Quitting smoking still a healthy choice, even with weight gain

NEW YORK: Medical experts have long expressed the health risks that come with smoking as well as with weight gain. But what if you gain weight after kicking your smoking habit? For some, the extra pounds can be a deterrent for quitting.

But a new study finds that quitting smoking could greatly reduce your risk of death, regardless of possible weight gain. In fact, quitters had half the chance of experiencing a heart attack, stroke or cardiovascular disease, despite carrying an average weight gain of about six pounds.

The study, which is published in the Journal of the American Medical Association (JAMA), examined over 3,000 participants in the Framingham Offspring Study, which began in 1971. Dr. Michael Fiore wrote an editorial for JAMA accompanying the research, which included people with and without diabetes. For both groups, the findings were similar, he said. Among people without diabetes, long-term quitters were 68 percent less likely to have a heart attack. For people with diabetes, long-term quitters 60 percent less likely.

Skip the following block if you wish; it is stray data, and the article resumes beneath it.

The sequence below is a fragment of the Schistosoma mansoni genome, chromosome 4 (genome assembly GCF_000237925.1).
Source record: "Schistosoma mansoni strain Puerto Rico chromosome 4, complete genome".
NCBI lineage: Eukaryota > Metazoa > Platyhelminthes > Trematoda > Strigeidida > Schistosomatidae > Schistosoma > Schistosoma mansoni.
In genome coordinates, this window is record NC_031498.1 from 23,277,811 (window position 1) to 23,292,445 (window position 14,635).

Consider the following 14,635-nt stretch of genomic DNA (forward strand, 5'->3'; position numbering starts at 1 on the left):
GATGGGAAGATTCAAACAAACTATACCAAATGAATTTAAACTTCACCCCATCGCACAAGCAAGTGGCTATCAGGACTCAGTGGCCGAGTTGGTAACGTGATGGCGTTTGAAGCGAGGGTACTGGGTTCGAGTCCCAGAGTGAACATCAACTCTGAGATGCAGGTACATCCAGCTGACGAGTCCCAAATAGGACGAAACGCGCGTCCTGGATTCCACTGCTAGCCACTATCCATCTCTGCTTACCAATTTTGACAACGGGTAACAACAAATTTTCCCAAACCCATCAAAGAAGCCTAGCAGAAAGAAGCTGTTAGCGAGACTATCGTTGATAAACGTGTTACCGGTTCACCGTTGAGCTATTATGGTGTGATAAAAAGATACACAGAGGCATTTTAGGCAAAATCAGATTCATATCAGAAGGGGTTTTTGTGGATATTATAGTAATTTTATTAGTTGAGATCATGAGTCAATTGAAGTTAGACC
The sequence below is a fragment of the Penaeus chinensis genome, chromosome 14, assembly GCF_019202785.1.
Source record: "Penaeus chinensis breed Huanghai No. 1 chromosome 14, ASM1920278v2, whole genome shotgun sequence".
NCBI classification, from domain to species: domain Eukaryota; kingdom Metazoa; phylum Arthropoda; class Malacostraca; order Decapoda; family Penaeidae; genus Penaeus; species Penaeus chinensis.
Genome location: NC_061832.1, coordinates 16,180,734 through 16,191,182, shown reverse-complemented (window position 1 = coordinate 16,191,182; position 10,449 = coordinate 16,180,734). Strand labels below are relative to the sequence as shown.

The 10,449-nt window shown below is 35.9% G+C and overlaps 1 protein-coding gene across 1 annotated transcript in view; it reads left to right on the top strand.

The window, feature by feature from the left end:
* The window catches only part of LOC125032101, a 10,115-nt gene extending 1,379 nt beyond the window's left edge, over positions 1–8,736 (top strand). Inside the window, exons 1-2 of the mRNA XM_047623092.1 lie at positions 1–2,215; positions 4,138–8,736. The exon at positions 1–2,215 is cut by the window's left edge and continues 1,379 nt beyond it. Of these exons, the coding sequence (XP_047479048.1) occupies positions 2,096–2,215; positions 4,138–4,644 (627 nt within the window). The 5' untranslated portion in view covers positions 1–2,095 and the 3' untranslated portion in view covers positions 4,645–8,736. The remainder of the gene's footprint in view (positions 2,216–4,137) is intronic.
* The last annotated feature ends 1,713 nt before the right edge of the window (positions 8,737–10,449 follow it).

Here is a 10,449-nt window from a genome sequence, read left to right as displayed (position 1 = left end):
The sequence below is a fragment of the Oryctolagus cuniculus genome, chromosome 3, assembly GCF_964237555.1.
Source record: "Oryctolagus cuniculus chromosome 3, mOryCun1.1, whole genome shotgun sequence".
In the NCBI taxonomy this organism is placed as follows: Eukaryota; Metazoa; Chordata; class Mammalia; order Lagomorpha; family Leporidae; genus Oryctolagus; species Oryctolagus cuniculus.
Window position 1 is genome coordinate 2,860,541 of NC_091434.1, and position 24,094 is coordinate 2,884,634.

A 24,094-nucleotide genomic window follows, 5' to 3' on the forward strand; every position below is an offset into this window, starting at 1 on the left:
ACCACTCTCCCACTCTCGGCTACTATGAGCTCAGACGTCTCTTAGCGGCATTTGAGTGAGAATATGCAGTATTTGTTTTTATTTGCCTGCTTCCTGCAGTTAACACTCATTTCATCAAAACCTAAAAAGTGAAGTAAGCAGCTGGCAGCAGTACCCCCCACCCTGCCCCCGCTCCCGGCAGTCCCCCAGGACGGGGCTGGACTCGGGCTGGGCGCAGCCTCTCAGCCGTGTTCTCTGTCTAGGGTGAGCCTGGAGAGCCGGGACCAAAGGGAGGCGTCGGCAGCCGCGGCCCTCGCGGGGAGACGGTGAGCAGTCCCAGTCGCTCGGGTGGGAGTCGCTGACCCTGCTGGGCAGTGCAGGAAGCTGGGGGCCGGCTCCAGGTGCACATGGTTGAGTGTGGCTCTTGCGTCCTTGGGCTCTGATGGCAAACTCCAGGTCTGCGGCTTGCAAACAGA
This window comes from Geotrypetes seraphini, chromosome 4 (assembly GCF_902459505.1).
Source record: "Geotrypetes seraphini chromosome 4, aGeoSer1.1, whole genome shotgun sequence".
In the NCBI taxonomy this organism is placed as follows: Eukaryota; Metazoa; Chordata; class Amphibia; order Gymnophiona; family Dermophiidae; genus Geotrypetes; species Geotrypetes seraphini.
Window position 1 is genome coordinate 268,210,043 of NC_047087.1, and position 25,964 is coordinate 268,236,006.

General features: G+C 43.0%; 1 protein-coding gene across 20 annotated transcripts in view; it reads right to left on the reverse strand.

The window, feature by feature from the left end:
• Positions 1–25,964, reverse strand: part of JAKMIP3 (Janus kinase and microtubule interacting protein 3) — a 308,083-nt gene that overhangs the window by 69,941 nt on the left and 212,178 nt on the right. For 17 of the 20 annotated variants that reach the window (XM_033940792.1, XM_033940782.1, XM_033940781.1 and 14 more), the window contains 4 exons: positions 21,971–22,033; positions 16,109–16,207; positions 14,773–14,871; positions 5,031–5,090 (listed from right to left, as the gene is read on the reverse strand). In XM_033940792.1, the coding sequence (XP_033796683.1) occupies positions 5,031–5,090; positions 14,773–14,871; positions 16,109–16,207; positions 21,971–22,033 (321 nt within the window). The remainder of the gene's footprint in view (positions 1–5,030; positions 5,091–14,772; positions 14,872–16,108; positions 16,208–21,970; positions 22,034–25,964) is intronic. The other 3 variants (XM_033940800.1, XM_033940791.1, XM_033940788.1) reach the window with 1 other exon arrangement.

“Diabetes and smoking together are particular deadly as a combination. Thus, even if you’re a diabetic, you should quit smoking,” Fiore cautioned.

According to Fiore, lighting up is not as popular as it used to be with the rates of smoking among adults in the United States falling dramatically over the last 50 years. But, he said, “We still have 44 million Americans who smoke and we know that one of out every five deaths in the United States [is] directly caused by smoking.”

“The best thing you can do for your health is to successfully quit and even though none of us want to gain weight, even a little bit of weight gain still results in important health benefits,” he said.